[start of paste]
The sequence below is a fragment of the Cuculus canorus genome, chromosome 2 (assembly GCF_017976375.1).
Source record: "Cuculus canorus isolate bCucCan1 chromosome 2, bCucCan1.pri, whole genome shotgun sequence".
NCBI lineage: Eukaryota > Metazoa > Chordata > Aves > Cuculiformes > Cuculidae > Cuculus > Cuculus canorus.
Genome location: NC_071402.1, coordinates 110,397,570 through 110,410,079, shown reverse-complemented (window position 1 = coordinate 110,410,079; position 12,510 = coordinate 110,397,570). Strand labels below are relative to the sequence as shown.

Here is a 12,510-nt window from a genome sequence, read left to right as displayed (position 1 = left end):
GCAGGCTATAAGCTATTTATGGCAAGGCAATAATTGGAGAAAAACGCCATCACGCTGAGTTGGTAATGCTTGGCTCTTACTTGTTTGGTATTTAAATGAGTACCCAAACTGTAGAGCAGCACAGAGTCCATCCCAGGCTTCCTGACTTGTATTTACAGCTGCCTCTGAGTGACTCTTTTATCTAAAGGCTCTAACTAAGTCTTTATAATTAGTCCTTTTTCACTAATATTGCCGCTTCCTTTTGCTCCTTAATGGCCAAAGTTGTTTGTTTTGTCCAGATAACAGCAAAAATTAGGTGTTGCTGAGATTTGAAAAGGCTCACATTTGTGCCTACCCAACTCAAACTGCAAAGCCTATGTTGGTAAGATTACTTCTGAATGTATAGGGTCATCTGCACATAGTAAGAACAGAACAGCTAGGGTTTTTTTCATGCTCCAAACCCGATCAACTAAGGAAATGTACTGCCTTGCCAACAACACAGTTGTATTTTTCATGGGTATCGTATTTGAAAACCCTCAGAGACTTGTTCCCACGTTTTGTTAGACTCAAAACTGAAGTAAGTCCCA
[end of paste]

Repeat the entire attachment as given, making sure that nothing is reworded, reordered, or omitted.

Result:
The sequence below is a fragment of the Cuculus canorus genome, chromosome 2 (assembly GCF_017976375.1).
Source record: "Cuculus canorus isolate bCucCan1 chromosome 2, bCucCan1.pri, whole genome shotgun sequence".
NCBI lineage: Eukaryota > Metazoa > Chordata > Aves > Cuculiformes > Cuculidae > Cuculus > Cuculus canorus.
Genome location: NC_071402.1, coordinates 110,397,570 through 110,410,079, shown reverse-complemented (window position 1 = coordinate 110,410,079; position 12,510 = coordinate 110,397,570). Strand labels below are relative to the sequence as shown.

Here is a 12,510-nt window from a genome sequence, read left to right as displayed (position 1 = left end):
GCAGGCTATAAGCTATTTATGGCAAGGCAATAATTGGAGAAAAACGCCATCACGCTGAGTTGGTAATGCTTGGCTCTTACTTGTTTGGTATTTAAATGAGTACCCAAACTGTAGAGCAGCACAGAGTCCATCCCAGGCTTCCTGACTTGTATTTACAGCTGCCTCTGAGTGACTCTTTTATCTAAAGGCTCTAACTAAGTCTTTATAATTAGTCCTTTTTCACTAATATTGCCGCTTCCTTTTGCTCCTTAATGGCCAAAGTTGTTTGTTTTGTCCAGATAACAGCAAAAATTAGGTGTTGCTGAGATTTGAAAAGGCTCACATTTGTGCCTACCCAACTCAAACTGCAAAGCCTATGTTGGTAAGATTACTTCTGAATGTATAGGGTCATCTGCACATAGTAAGAACAGAACAGCTAGGGTTTTTTTCATGCTCCAAACCCGATCAACTAAGGAAATGTACTGCCTTGCCAACAACACAGTTGTATTTTTCATGGGTATCGTATTTGAAAACCCTCAGAGACTTGTTCCCACGTTTTGTTAGACTCAAAACTGAAGTAAGTCCCA